Are you at one with the rest of mankind? Could anybody live with you, and never see that any alteration had taken place in you? Would they think that you were just the same as any other man? Then, by your fruits ye shall be known. If there is no difference of life between you and the world, the text does not address you as the "sister" and the "spouse" of Christ. Those who are such are enclosed from the world, and shut up for Christ.

"I wish I were more so," cries one. So do I, my friend, and may you and I practically prove the sincerity of that desire by a growing separateness from the world!

C. H. Spurgeon

Incidentally, Spurgeon had hordes of detractors who constantly urged him to tone down his criticism of early modernism. They insisted that he needed to defer to the sensitivities of Christian leaders who were convinced dialogue and compromise were a better response to modernist innovators than the jeremiads Spurgeon frequently delivered. Spurgeon's critics were especially fond of pointing out that he had no seminary training, and had not even gone to college. Many urged him to shut up and let scholars and academicians respond to modernism.

I'm glad he shunned that type of counsel.

Phil's signature


donsands said...

"What's highly ironic here is that Spurgeon's message is still as relevant and as seasonable as the day he first said these words..."

And the "prince of preachers" is, and will be, quite an encouraging brother in Christ for years to come.

I have been reading a book 'The Last Boy', which is the life story of Micky Mantle. This man was very, very ungodly. And one of the points made is that he had those around him who fed his filthiness with laughing and pats on the back.

Thanks for the post.
Lord bless you this week with great joy and peace in His love. Amen. Gal. 6:14

thomas4881 said...

Yes, if you fight against sin you fight against Satan and Satan's world system.

Pastor Jason Woelm said...


Thanks for posting this again.

Came across this old quote from Doug Pagitt: "We want to be friends in the Jesus way, and we need others to transform us so that we may find and join in God’s hopes and dreams for the world. The Emergent imagination is at its most basic level a call to friendship–friendship with God, with one another, and with the world" (An Emergent Manifesto of Hope, pp. 18-19).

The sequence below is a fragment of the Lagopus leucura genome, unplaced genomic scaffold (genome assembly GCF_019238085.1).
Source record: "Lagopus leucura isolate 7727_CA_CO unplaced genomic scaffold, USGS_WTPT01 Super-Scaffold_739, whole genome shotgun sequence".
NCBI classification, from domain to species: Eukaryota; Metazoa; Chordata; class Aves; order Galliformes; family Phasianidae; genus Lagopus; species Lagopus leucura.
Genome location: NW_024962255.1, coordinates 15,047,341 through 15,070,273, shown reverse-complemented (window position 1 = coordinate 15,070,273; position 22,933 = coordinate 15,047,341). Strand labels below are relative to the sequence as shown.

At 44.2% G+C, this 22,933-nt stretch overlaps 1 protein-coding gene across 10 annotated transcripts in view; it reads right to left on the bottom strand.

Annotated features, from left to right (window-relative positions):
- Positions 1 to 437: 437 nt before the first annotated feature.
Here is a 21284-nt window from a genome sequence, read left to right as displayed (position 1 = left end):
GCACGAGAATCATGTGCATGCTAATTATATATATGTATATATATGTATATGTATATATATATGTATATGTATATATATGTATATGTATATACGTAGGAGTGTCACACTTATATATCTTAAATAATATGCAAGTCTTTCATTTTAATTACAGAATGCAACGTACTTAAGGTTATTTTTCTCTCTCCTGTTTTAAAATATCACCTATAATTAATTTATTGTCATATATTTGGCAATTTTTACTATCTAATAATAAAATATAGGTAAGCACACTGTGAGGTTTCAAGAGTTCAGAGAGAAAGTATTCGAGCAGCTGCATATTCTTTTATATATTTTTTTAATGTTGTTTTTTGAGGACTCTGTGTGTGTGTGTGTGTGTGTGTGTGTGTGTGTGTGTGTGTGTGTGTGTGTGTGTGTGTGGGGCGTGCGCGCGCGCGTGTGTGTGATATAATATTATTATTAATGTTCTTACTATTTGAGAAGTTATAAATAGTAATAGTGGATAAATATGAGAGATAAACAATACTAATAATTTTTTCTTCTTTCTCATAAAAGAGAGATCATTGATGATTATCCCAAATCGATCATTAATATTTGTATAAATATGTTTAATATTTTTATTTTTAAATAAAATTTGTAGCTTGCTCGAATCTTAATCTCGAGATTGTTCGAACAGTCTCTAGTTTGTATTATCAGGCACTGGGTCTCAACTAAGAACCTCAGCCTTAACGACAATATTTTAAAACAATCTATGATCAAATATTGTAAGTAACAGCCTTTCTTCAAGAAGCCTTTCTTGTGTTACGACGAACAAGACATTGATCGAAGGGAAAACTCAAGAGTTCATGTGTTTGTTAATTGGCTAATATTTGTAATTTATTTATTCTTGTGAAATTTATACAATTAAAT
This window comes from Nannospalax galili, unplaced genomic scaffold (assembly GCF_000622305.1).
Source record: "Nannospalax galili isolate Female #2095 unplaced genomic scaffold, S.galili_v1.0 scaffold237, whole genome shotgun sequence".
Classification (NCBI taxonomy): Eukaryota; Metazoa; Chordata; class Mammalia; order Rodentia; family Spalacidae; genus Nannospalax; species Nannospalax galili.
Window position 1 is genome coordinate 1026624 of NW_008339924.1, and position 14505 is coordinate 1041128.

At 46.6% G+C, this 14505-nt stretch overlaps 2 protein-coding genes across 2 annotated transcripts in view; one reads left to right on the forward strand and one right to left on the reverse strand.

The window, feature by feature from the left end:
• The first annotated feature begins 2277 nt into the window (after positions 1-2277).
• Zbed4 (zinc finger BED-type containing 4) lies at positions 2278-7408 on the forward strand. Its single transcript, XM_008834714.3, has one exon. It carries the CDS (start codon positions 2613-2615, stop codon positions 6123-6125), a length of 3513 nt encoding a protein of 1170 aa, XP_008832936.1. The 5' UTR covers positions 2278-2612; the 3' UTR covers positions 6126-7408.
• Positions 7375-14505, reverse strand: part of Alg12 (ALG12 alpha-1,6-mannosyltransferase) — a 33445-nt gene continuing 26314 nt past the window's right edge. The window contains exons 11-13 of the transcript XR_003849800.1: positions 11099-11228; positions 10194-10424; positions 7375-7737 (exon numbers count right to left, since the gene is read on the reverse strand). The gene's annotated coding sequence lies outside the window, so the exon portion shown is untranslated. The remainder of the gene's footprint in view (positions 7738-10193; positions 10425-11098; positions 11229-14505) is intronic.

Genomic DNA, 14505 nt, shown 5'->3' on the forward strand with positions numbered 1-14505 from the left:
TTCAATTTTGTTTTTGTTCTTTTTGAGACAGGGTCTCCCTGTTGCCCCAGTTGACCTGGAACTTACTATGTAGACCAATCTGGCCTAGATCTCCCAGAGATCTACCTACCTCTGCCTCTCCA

I think it speaks for itself, doesn't it?

Boerseuntjie said...

Excellent enduring truth and gladly (Though not joyfully), for this very reason I am shunned amongst the many "evangelicals" of my region in England...

Perhaps and exposition upon one essential and basic word is what is called for amongst the Churches of our God [Looking at Strong’s Concordance]:

From a compound of G1537 and a derivative of G2564; A CALLING OUT, that is, (concretely) a popular meeting, especially A religious CONGREGATION (Jewish synagogue, or Christian community of members on earth or saints in heaven or both): - ASSEMBLEY, CHURCH.

ἐκ, ἐξ
ek ex
ek, ex
A primary preposition denoting origin (the point whence motion or action proceeds), FROM, OUT (OF PLACE, time OR CAUSE; literally or figuratively; direct or remote): - after, among, X are, at betwixt (-yond), by (the means of), exceedingly, (+ abundantly above), for (-th), from (among, forth, up), + grudgingly, + heartily, X heavenly, X hereby, + very highly, in, . . . ly, (because, by reason) of, off (from), on, out among (from, of), over, since, X thenceforth, through, X unto, X VEHEMENTLY, with (-OUT). Often used in composition, with the same general import; often of completion.

Akin to the base of G2753; to “call” (properly aloud, but used in a variety of applications, directly or otherwise): - bid, CALL (FORTH), (whose, whose sur-) name (was [called]).

So to my little uneducated understanding a CHURCH is:
A coming together of those Elected unto salvation by merciful Grace Alone, through the work of God the Holy Spirit, according with the good and perfect will of our Father by the imputed righteousness gifted us in Messiah Jesus Alone through the conviction of the Holy Scriptures Alone (Whether read or preached or taught); by means of applying the free gift of Faith Alone.

A CHURCH or CONGREGATION of followers of the teachings of Christ then are of NECESSITY and ESSENCE a people whom are CALLED OUT from something... SIN and the World system associated with sin, and the deeds of sin.

SO that it cannot be said that the Church has ANY business promoting unity or compassion for the world and it's ways ~ as these are in DIRECT and OPEN OPPOSITION to Messiah and His Kingdom and His people, whom He has bid to repentantly trust Him Alone for their salvation from that world system and it's lusts and desires.

THE CALLED OUT ~ I notice that this is a term which signifies past, present and future FULFILLMENT; praise our Great I AM we need fear no evil for we have the victory in Him!

Your fellow bondslave according with the free gift of everlasting love and mercy determined to save and deliver such a sinners as I am,

Tyrone said...

Titus_2:1 "But as for you, teach what accords with sound doctrine."